Long-term sugar intake increases ectopic fat depots
Increased intake of added sugar and sugar-sweetened beverages was linked to greater visceral and pericardial adipose tissue volumes, researchers found.
Researchers for the study published in the European Journal of Preventive Cardiology also found this association with subcutaneous adipose tissue volume, although it was no longer significant after adjusting for diabetes and BMI.
“Our findings provide more evidence that consuming too much added sugar and sugary drinks is related to a higher amount of fat tissue, and we know that fat deposits are connected with higher risks of heart disease and diabetes,” Lyn Steffen, PhD, MPH, associate professor in the division of epidemiology and community health at University of Minnesota School of Public Health in Minneapolis, said in a press release.
So-Yun Yi, PhD student at the University of Minnesota School of Public Health, and colleagues analyzed data from 3,070 participants from the Coronary Artery Risk Development in Young Adults (CARDIA) study aged 18 to 30 years who attended an examination at year 25. At this examination, a CT scan was performed of the chest and abdomen, and the information was used to calculate visceral adipose tissue, pericardial adipose tissue and subcutaneous adipose tissue volumes.
Participants reported details on food and beverages including fruits and vegetables, juice, sugar-sweetened beverages, legumes, grains and others.
Intake of added sugars was linked to higher visceral adipose tissue (P for trend < .001), pericardial adipose tissue (P for trend = .001) and subcutaneous adipose tissue volumes (P for trend = .04). Compared with the first quintile for added sugar intake, the fifth quintile had 18.5 mL higher visceral adipose tissue volume, 6.5 mL higher pericardial adipose tissue volume and 22 mL higher subcutaneous adipose tissue volume.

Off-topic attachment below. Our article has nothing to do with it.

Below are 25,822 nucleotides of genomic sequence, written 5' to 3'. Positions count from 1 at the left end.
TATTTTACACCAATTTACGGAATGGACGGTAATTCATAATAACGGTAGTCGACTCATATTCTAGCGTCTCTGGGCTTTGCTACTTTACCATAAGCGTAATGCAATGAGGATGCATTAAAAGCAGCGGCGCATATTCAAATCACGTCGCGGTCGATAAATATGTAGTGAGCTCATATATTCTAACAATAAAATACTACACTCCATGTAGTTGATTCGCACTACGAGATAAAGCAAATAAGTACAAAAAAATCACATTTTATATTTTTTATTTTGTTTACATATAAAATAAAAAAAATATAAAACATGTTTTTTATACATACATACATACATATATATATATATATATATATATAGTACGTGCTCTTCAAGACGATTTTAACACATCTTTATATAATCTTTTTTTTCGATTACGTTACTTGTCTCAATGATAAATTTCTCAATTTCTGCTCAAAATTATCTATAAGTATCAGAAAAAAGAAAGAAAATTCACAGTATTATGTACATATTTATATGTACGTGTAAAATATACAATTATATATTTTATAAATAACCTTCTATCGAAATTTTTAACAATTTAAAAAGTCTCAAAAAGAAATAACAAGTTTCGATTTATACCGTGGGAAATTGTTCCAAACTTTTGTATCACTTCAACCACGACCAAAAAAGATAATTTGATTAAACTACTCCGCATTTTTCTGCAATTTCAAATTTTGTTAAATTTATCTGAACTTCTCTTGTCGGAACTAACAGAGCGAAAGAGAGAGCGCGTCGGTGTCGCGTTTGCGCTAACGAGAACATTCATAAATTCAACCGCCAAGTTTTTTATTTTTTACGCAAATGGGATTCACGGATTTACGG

Adjusting for diabetes and BMI slightly attenuated the link between added sugar and both pericardial adipose tissue (P for trend = .02) and visceral adipose tissue volumes (P for trend = .004). Added sugar intake was no longer linked to subcutaneous adipose tissue volume in this model (P for trend = .77).
Similarly, sugar-sweetened beverage intake was also associated with pericardial adipose tissue and visceral adipose tissue volumes (P for trend for both < .001). This beverage intake was slightly associated with higher volume of subcutaneous adipose tissue volume (P for trend = .07), although it was no longer significant after adjusting for BMI and diabetes (P for trend = .68).
“Our study findings support ongoing global public health efforts to lower added sugar intake such as the recommendations from the World Health Organization and the 2015 dietary guidelines for Americans to limit added sugar and the inclusion of added sugar on the new Nutrition Facts panel,” Yi and colleagues wrote.